Chattanooga teenager dedicates herself to making Christmas, and life, better for her family

Chattanooga teenager dedicates herself to making Christmas, and life, better for her family

December 26th, 2012 by Rachel Bunn in Local Regional News

Jaime Simonds, 17, plays "Go Fish" with her 2-year-old son Eric Simonds and her 10-year-old sister Desiree Moore at their Brainerd residence.

Photo by Dan Henry /Times Free Press.


Every year during the holiday season, the Chattanooga Times Free Press asks its readers to donate to the Neediest Cases Fund, administered by the Partnership for Families, Children and Adults year round to help local residents whose needs cannot be met through traditional sources. All contributions are acknowledged in the newspaper. This year's fundraising effort will continue through Dec. 31.

Jaime Simonds is going to be a pediatrician. And a lawyer. And get another doctorate in something - she just isn't sure what it is yet.

But before Christmas this year, the 17-year-old just wanted to keep the lights on for her newly reunited family.

It's been almost six months since Simonds, her sister Desiree, 10, and the teen's son Eric, 1, moved in with Simonds' mother after all three kids spent about a year in foster care.

The family's Christmas tree brightens up the living room with its flashing lights. But in November, they weren't sure if those lights would be on.

When their mother got bronchitis earlier this year, the illness kept her from work and left the family without any source of income for about two weeks.

Right now, their mother, who asked not to be named, is the sole supporter of the family while Simonds works to complete her high school diploma.

Neediest Cases Fund

Neediest Cases Fund

Bills started piling up, and the family's water and electricity came close to being turned off.

Simonds knew she had to ask for help, even though her mother was hesitant.

The teen knew she had to do something to ensure her family's well-being, and turned to Jack Parks, the director of youth services at Partnership for Families, Children and Adults, whom she worked with while in foster care.

"It's always hard to ask for help," Simonds said. "Some agencies, they look down at you and think a lot less of you because you ask for help. Sometimes, you've just got to let your pride down."

Parks used $288.32 from the Times Free Press Neediest Cases Fund to pay the family's power and water bills. Youth services also donated two bus passes for Simonds and her mother to use, because they do not have a vehicle.

Now, Simonds can focus on school, where she is enrolled in an adult learning program through East Ridge High School and Chattanooga State Community College.

Since starting the program in October, Simonds has managed to complete four of her six courses, including finishing her economics course in four days, something program coordinators told her had never been done before.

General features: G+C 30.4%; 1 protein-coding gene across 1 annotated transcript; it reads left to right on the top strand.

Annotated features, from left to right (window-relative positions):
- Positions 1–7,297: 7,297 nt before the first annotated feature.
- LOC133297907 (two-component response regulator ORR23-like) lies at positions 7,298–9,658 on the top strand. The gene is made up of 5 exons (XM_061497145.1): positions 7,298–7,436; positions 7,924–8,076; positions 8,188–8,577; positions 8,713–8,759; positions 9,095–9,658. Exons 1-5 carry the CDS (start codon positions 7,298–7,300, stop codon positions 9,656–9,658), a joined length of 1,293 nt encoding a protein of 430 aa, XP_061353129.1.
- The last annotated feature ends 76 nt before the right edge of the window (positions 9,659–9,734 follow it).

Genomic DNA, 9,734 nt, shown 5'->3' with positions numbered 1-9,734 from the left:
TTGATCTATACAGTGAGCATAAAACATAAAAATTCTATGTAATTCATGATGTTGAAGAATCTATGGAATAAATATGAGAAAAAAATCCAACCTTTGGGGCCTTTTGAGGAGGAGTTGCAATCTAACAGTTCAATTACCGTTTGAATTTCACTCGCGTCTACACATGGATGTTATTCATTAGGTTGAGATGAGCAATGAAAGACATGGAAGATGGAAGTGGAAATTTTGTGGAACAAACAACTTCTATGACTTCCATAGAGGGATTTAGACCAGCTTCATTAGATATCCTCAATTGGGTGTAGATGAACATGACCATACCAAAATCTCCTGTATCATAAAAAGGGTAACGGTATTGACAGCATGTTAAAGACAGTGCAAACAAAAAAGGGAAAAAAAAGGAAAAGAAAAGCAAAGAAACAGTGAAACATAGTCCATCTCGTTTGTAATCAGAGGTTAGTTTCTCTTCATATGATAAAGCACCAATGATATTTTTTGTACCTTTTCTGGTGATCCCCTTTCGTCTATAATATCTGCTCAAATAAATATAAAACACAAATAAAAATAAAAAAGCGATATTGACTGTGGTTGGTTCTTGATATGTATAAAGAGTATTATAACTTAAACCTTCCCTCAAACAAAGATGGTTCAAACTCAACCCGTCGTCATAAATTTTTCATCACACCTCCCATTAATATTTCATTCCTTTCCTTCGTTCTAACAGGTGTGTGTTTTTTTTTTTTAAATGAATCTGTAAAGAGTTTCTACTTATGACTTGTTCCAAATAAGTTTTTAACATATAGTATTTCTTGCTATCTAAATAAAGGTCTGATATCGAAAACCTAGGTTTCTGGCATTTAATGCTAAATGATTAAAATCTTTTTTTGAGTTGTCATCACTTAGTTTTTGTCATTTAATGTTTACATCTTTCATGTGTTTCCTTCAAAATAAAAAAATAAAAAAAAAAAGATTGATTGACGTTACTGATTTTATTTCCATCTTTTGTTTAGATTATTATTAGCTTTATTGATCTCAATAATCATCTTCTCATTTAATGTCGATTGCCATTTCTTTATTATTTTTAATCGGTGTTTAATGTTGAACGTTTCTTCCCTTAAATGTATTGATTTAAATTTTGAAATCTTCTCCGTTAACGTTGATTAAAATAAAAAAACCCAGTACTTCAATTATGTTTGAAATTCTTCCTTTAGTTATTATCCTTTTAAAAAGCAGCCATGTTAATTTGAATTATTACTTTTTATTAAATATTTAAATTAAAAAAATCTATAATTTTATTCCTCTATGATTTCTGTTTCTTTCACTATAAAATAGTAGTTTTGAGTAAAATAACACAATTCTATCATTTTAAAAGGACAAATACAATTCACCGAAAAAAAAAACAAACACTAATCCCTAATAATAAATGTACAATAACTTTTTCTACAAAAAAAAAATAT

"A lot of people criticize me because I'm 17 and I have an almost 2-year-old son," Simonds said. "They think I'm not going to finish high school or go to college."

She doesn't want to give up her goals and dreams, and become another stereotype, she said.

Simonds has a lot of goals, starting with attending Chattanooga State in the fall to begin her degree in a pre-medical school field. Then, she's moving on to the University of Tennessee at Chattanooga, and finally to all of her graduate degrees.

"I have little patience for people who are stupid, who don't take the opportunities that are in front of them," Simonds said. "If you've got an opportunity to make your life better then you should."

David Porter, who along with his wife helped foster Simonds and her family, talks about the kids with the same pride as any biological parent.

It's Porter who told Simonds she should consider a career in law. He thinks she would make a great lawyer, she said.

"She's brilliant," Porter said.

Even though the Simonds family is no longer under the Porters' care, the former foster parents are still involved in the kids' lives. Porter regularly takes them to doctor appointments or other places that would be hard to get to on the bus.

"It's been very rewarding to help people who are going to be successful if they get a chance or two," Porter said. "I can't let them drop through the cracks."

Wherever Simonds ends up, she's not going to abandon her family, either.

In the family's house, toys lie scattered around the floor, and Eric and Desiree bound up and down the halls, flipping around on the couch.

"I don't know what I'd do without them," Simonds said. "It's boring without them."

And they're just part of what drives her to succeed.

"I don't need any more self-motivation," Simonds said. "I'm going places, you watch."